Sunday, September 03, 2006

I've spent the majority of my life caring for children in one setting or another and considered myself adequately prepared to raise my own children. When that day finally arrived, unplanned for as so many of the best things and life are, I was overcome with the intense feeling of love, responsibility, and the desire to protect my children at all costs. Like most parents, I have struggled with the choices that I have made for my kids. I'm not sure if a day ever goes by when I don't question one decision or another. This is particularly true when it comes to my son, Gabriel. He is autistic, you see, and so all of the experiences I have had in the past, those memories of my own childhood that I might draw from, may not be relevant anymore. What does he need? What does he want? What will make his life better, his future brighter? I struggle with these questions, as I think many parents of special needs kids do, because I'm not sure of the answers just yet. So.. rightly or wrongly I've decided to look at him as an individual, as a child who has some amazing strengths as well as some weaknesses. I have decided to accept him for the person that he is rather than try to mold him into the person that society says he should be. I have given him the space to learn and to grow without the constant pressure to conform. I have decided not to put his life into the hands of "trained professionals" but to trust in my own instincts as his mother to always try to do the things that are best for him at any given time. I am looking inward as well as outward for the answers to my questions, hoping to find stories of inspiration from others who have walked my path as well as walked the path that is laid before my son. I wish to help Gabriel understand the world, but, perhaps more importantly, I wish to help the world understand Gabriel. A lot of important work is currently being done by a lot of passionate autism acceptance advocates, and while I may not have the ability to contribute to this effort in any meaningful way right now, I would at least like to share my story, and the story of my beautiful child.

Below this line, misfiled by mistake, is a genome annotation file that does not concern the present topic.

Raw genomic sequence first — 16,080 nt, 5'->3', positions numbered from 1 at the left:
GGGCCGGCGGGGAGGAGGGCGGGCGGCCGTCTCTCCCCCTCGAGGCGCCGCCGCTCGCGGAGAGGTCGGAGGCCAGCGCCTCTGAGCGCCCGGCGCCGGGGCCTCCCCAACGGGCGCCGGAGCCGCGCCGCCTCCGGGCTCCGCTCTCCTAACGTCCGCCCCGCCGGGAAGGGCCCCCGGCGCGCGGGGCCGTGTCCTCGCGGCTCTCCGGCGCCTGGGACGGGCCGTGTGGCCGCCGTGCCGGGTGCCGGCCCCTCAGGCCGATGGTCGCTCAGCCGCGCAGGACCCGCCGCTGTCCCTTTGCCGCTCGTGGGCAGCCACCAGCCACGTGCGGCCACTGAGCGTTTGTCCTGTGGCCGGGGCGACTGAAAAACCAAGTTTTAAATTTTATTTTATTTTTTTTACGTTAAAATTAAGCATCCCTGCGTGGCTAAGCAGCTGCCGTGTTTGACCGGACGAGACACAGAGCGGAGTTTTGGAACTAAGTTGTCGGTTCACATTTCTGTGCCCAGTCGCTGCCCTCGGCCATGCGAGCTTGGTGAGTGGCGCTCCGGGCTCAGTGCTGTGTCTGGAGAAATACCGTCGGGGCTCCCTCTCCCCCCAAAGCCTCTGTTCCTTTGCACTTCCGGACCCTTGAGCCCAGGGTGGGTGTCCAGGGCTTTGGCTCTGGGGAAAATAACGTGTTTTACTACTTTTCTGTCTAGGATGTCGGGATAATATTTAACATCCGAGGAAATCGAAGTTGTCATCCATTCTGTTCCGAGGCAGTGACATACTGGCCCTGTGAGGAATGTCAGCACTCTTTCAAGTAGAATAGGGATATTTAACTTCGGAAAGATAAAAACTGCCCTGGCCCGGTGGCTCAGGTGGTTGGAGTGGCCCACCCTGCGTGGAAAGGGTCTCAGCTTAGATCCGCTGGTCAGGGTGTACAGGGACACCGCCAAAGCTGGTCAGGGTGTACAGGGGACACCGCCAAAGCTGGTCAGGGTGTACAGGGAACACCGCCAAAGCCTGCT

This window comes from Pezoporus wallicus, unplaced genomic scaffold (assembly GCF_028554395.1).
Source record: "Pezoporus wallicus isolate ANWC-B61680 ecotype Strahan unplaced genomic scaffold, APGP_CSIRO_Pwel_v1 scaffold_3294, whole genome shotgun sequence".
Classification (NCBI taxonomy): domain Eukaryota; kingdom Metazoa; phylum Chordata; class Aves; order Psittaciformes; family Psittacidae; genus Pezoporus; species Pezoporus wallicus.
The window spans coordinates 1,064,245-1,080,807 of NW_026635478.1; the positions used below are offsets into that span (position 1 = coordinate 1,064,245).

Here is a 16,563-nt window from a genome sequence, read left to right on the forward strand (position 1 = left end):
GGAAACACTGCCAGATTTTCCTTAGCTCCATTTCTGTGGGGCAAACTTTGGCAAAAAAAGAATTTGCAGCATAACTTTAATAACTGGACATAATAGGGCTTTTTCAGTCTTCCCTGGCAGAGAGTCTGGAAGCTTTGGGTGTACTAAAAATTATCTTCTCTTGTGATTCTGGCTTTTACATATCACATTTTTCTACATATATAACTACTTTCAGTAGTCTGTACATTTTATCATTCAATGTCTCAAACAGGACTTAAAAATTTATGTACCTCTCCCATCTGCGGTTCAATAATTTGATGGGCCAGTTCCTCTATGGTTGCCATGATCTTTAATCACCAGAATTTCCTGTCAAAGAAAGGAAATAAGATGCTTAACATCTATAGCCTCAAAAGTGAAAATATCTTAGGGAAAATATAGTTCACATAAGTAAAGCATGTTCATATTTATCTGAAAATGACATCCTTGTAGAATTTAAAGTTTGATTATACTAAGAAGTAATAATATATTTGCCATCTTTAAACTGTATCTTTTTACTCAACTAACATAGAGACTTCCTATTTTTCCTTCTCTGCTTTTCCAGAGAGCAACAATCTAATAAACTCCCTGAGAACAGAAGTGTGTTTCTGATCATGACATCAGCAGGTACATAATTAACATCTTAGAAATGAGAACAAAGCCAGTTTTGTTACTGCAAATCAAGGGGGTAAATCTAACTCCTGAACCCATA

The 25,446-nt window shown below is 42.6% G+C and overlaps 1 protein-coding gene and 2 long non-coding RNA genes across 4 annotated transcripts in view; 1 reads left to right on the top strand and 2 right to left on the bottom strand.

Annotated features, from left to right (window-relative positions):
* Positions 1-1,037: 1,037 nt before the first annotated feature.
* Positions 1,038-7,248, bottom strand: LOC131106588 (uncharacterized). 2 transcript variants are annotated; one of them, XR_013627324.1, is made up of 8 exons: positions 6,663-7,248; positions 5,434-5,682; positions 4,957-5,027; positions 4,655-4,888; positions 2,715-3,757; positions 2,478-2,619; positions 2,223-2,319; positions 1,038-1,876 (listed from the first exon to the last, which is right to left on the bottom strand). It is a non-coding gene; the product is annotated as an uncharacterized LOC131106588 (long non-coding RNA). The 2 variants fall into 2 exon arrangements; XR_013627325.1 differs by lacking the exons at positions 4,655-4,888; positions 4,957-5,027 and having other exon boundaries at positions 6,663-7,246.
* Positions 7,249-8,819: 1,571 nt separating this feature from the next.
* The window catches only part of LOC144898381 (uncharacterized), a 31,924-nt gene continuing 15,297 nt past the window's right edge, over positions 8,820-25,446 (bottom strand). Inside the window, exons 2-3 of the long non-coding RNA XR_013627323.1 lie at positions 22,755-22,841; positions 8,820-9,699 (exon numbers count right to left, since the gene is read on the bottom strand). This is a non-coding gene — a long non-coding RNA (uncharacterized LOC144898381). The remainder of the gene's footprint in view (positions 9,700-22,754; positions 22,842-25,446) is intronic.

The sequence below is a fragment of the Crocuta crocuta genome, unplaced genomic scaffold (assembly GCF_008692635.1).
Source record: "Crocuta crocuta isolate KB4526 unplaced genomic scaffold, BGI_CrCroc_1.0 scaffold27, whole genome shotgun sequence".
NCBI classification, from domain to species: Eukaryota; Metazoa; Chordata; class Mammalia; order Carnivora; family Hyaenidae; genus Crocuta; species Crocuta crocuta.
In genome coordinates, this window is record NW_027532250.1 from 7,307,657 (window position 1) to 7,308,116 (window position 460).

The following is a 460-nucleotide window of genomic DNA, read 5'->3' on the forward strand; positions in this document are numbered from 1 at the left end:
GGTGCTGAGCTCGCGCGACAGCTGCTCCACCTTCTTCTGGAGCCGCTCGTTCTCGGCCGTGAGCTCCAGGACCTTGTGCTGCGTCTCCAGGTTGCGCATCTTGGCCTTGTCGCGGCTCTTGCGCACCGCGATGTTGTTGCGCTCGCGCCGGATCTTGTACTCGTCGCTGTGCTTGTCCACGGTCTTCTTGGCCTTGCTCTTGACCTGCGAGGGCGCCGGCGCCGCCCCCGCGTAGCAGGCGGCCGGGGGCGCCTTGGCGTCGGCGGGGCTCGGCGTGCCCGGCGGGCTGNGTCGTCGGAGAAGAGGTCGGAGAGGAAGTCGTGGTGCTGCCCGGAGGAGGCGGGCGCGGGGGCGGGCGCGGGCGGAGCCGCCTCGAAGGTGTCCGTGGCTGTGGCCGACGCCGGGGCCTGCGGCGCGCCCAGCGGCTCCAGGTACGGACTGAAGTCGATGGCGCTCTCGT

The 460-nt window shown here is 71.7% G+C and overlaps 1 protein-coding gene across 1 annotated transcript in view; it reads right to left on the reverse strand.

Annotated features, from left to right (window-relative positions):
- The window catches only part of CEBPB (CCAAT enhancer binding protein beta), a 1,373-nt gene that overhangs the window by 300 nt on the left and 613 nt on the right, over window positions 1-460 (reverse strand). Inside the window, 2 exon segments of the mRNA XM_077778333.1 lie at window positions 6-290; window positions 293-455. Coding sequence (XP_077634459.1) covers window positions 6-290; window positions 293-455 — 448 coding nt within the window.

At 1:10 PM, Blogger little bo peep said...

Beautiful. Can't wait to hear more.

At 2:52 PM, Blogger gabesmom said...

Thanks littlebopeep. I'm looking forward to writing more.

At 4:40 PM, Blogger Soapbox mom said...

I cannot wait to read more! Oh wait, bopeep said that already, drat!
But I mean it!
You have always maintained a calm and soothing persona on that forum, I bow down to your cool head and writing abilities.
Kudos on your first post!

At 8:13 PM, Blogger S.L. said...

I can't wait to hear more. Sorry, felt I should keep that theme going. I'm new to this too, and am so grateful to have found this new (to me) group of moms & other folks who feel the same as I do.

"I wish to help Gabriel understand the world, but, perhaps more importantly, I wish to help the world understand Gabriel." WOW! That says it perfectly, it defines how I feel about my daughter perfectly. Really am looking forward to reading more from you.

At 4:57 PM, Blogger Kev said...

Welcome to the Blogosphere GM :o)

Four entries on autism qualify you for a Hub application (he hinted).

At 6:24 PM, Blogger Joan Nash said...

Thank you for your blog and for writing about Gabriel. As a school psychologist I have had the privilege of working with many children with autism and asperger's. All of them have had their own special gifts, talents and challenges. Over the years I have developed a number of games and activities to help promote social skills and communication for children on the spectrum The kids love the games and their social skills and ability to communicate really improve. You can see the games at
Thanks and I'm looking forward to our next post.


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